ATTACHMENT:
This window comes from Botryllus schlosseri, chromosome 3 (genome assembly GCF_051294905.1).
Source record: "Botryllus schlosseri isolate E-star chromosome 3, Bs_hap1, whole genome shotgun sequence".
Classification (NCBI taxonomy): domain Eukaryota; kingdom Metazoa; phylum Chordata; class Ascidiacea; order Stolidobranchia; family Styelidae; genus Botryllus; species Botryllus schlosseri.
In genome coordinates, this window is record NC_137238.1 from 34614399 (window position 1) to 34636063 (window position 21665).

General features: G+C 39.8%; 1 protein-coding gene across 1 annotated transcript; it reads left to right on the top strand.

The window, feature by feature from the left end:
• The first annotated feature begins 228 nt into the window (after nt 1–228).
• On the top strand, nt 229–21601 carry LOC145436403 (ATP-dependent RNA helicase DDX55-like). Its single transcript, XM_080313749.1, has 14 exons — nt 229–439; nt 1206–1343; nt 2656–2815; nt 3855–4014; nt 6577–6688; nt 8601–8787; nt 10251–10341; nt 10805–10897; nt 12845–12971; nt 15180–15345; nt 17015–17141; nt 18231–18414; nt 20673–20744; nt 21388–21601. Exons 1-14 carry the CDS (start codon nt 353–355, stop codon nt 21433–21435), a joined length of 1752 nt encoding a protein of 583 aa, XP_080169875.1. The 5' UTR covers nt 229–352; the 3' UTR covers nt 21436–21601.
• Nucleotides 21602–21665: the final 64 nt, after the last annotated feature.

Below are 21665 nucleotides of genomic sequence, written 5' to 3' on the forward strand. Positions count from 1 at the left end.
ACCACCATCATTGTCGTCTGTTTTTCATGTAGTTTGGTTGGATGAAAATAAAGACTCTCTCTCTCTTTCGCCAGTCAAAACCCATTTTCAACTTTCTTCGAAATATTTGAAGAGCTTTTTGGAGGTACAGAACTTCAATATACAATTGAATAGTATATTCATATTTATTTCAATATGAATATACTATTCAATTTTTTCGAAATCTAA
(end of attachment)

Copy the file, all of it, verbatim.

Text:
This window comes from Botryllus schlosseri, chromosome 3 (genome assembly GCF_051294905.1).
Source record: "Botryllus schlosseri isolate E-star chromosome 3, Bs_hap1, whole genome shotgun sequence".
Classification (NCBI taxonomy): domain Eukaryota; kingdom Metazoa; phylum Chordata; class Ascidiacea; order Stolidobranchia; family Styelidae; genus Botryllus; species Botryllus schlosseri.
In genome coordinates, this window is record NC_137238.1 from 34614399 (window position 1) to 34636063 (window position 21665).

General features: G+C 39.8%; 1 protein-coding gene across 1 annotated transcript; it reads left to right on the top strand.

The window, feature by feature from the left end:
• The first annotated feature begins 228 nt into the window (after nt 1–228).
• On the top strand, nt 229–21601 carry LOC145436403 (ATP-dependent RNA helicase DDX55-like). Its single transcript, XM_080313749.1, has 14 exons — nt 229–439; nt 1206–1343; nt 2656–2815; nt 3855–4014; nt 6577–6688; nt 8601–8787; nt 10251–10341; nt 10805–10897; nt 12845–12971; nt 15180–15345; nt 17015–17141; nt 18231–18414; nt 20673–20744; nt 21388–21601. Exons 1-14 carry the CDS (start codon nt 353–355, stop codon nt 21433–21435), a joined length of 1752 nt encoding a protein of 583 aa, XP_080169875.1. The 5' UTR covers nt 229–352; the 3' UTR covers nt 21436–21601.
• Nucleotides 21602–21665: the final 64 nt, after the last annotated feature.

Below are 21665 nucleotides of genomic sequence, written 5' to 3' on the forward strand. Positions count from 1 at the left end.
ACCACCATCATTGTCGTCTGTTTTTCATGTAGTTTGGTTGGATGAAAATAAAGACTCTCTCTCTCTTTCGCCAGTCAAAACCCATTTTCAACTTTCTTCGAAATATTTGAAGAGCTTTTTGGAGGTACAGAACTTCAATATACAATTGAATAGTATATTCATATTTATTTCAATATGAATATACTATTCAATTTTTTCGAAATCTAA